What Do I Do if My Employer Isn’t Following OSHA Asbestos Standards?



Exposure to asbestos may cause cancer or other serious diseases. When products containing asbestos are moved or otherwise disturbed, tiny asbestos fibers can escape into the air, where they can be breathed into the lungs. Usually, the risk of getting sick from asbestos depends on how often someone is exposed to asbestos fibers and how many fibers are in the air. Although people can be exposed to asbestos that is in their homes or in the environment, people who work with asbestos often have the greatest risk of cancer. That’s because they may be exposed to high concentrations of asbestos fibers day in and day out, sometimes for years or decades.

Because asbestos can be so dangerous to workers, the Occupational Safety and Health Administration (OSHA) has a set of standards dealing specifically with asbestos in the workplace.

If you are a worker whose employer is not following the OSHA asbestos standards, you can file a complaint with OSHA, or you can talk to an experienced asbestos attorney to find out more about your legal rights.

What Are the OSHA Asbestos Standards?

OSHA standards are rules that set out what employers are legally required to do to keep workplaces safe. OSHA has separate standards for asbestos in shipyards, in construction, and in other industries.

These standards provide limits for how much asbestos fiber can be in the air. The permissible exposure limit (PEL) tells how much asbestos fiber can be in the air on average over an eight-hour day. The excursion limit (EL) applies to how much fiber can be in the air for any 30-minute period. Employers are responsible for making sure that workers are not exposed to concentrations of asbestos fibers that are above either of these permissible exposure limits.

The OSHA asbestos standards require employers to assess and monitor the workplace for asbestos concentration. The standards give specific timeframes for how often employers have to do this.

If the level of asbestos has the potential to be over the legal limits, then employers have to take steps to protect workers. They must:

  • Try to get the levels of asbestos down below the legal limits. If that’s not possible, they should get the levels as low as possible and provide workers with protective gear.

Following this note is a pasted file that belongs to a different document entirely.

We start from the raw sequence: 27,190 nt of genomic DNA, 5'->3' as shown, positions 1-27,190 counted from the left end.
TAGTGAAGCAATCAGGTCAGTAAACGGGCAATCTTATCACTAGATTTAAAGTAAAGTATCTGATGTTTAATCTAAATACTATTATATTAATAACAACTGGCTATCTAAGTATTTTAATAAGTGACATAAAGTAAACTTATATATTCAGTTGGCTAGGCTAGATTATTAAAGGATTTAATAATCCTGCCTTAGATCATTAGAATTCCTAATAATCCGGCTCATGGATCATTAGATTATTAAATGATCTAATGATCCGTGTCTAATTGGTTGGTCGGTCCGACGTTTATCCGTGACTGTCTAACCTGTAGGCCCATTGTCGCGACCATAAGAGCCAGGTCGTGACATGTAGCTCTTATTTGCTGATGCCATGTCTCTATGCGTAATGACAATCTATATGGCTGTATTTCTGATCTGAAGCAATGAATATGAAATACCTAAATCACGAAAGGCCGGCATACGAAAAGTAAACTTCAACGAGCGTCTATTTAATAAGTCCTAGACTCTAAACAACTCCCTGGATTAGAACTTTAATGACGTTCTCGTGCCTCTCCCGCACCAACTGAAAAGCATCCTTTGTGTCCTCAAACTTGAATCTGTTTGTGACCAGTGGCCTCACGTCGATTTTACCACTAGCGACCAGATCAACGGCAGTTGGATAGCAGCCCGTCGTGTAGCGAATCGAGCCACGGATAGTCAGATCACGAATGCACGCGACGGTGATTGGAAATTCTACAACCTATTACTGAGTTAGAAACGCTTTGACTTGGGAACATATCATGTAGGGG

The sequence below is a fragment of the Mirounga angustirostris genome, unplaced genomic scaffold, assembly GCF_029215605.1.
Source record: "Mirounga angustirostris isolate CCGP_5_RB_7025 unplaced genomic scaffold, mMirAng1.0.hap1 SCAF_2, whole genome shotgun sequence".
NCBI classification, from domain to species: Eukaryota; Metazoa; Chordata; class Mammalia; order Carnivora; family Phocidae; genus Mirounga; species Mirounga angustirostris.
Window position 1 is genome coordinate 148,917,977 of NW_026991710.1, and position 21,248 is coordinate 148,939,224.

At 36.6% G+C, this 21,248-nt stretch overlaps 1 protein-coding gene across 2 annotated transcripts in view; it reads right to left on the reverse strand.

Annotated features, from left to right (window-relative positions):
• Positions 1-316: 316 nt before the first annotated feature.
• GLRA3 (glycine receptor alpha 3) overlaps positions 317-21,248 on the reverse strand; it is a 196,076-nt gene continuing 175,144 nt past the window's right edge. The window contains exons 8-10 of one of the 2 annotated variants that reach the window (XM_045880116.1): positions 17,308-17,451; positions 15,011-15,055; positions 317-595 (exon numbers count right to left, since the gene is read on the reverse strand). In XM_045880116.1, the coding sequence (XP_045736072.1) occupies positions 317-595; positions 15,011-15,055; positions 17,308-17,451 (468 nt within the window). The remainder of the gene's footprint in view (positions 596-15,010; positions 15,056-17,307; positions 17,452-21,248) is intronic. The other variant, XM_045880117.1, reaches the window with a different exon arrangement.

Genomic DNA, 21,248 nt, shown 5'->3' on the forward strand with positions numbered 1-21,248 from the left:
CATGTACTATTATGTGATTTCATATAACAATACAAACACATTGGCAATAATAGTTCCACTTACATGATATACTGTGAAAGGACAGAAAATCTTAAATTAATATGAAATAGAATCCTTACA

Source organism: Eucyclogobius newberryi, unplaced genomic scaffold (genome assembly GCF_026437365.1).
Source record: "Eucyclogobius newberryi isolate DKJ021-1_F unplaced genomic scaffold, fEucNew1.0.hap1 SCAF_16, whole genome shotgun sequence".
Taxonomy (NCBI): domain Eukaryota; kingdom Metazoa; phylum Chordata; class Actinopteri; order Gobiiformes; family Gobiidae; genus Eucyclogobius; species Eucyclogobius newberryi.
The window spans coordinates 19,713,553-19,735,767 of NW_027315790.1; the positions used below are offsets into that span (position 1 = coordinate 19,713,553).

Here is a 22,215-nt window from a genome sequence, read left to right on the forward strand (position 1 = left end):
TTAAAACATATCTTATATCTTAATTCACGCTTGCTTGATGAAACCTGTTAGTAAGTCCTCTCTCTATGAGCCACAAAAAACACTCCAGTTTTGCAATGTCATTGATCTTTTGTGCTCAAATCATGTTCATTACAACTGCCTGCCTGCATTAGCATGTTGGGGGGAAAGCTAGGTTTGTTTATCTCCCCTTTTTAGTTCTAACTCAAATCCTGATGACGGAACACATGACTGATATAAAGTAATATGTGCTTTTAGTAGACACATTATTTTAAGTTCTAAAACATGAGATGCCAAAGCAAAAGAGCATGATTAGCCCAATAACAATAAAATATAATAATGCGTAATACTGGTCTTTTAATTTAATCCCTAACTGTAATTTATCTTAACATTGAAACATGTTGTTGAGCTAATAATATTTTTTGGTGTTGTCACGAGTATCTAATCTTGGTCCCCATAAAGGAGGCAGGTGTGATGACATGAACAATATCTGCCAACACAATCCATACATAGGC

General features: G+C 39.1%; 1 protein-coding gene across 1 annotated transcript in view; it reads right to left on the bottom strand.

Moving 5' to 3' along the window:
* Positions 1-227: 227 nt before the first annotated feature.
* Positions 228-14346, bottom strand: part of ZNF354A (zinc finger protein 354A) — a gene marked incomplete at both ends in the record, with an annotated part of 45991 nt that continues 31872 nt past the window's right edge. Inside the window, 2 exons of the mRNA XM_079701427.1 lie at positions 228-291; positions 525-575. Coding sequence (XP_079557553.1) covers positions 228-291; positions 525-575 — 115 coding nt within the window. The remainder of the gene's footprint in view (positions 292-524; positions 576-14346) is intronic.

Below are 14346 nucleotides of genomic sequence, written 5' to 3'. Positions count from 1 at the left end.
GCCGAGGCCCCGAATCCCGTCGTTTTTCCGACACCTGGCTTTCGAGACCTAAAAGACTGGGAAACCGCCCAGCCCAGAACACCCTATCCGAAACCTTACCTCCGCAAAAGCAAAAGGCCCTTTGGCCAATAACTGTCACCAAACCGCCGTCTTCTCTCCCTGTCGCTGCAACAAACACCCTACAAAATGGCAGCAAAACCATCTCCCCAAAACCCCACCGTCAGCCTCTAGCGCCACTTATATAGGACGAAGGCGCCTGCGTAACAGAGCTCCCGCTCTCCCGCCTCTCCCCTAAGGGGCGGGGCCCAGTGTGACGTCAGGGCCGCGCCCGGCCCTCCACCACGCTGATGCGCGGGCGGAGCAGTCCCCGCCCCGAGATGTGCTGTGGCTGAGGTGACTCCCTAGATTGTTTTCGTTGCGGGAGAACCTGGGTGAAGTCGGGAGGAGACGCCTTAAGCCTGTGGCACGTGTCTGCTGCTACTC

• Post signs in areas where the exposure is above the limits.
  • Prohibit eating, smoking, and drinking in those areas.
  • Have separate areas for lunch and decontamination.
  • Train workers who are exposed to asbestos.
  • Require medical examinations for workers exposed to asbestos.
  • Keep records on exposure levels and medical exams for at least 30 years.

Your Rights as a Worker

If you are a worker, you have a right to a workplace where you don’t have to risk serious harm. You also have the right to get training and information about dangers in the workplace and how to avoid them, and about OSHA safety standards. You have the right to review certain records and test results. You also have the right to file a confidential complaint with OSHA. In some situations, you may have the right to refuse to do dangerous work.

Filing a Complaint With OSHA Because of Asbestos Exposure

If you believe that you are being exposed to dangerous levels of asbestos, or if you think your employer is not following the OSHA asbestos standards, you can file a complaint with OSHA. OSHA will not reveal your identity. After you file a complaint, OSHA will come out to do an on-site inspection.

If the danger is so urgent that there is not enough time to wait for OSHA to make an inspection, then you may have the right to refuse to do work that will expose you to a dangerous condition. That right is legally protected in certain situations. You must first ask your employer to eliminate the danger, if that is possible, and your employer must fail to do so.

Contact an Asbestos Lawyer

The OSHA asbestos standards are complicated and very detailed. If you want to find out more about what the standards require, you can look at the OSHA website or call OSHA for more information. You could also talk to an attorney who has experience with asbestos litigation.

If you or a loved one have gotten sick, and you believe that may have been because of past exposure to asbestos, an asbestos attorney may be able to help. At the Raynes Lawn Hehmeyer law firm, we are committed to helping workers who have suffered because of exposure to asbestos at their workplaces.

Call us at 1-800-535-1797 to find out more. We would be glad to talk with you and evaluate your case. If you do have a good case, you may be eligible for payment for your medical expenses, lost wages, and pain and suffering. Call us today to find out.

For the general public:  This Blog/Website is made available by the law firm publisher, Raynes Lawn Hehmeyer, for educational purposes. It provides general information and a general understanding of the law but does not provide specific legal advice. By using this site, commenting on posts, or sending inquiries through the site or contact email, you confirm that there is no attorney-client relationship between you and the Blog/Website publisher. The Blog/Website should not be used as a substitute for competent legal advice from a licensed attorney in your jurisdiction.

For attorneys:  This Blog/Website is informational in nature and is not a substitute for legal research or a consultation on specific matters pertaining to your clients.  Due to the dynamic nature of legal doctrines, what might be accurate one day may be inaccurate the next. As such, the contents of this blog must not be relied upon as a basis for arguments to a court or for your advice to clients without, again, further research or a consultation with our professionals.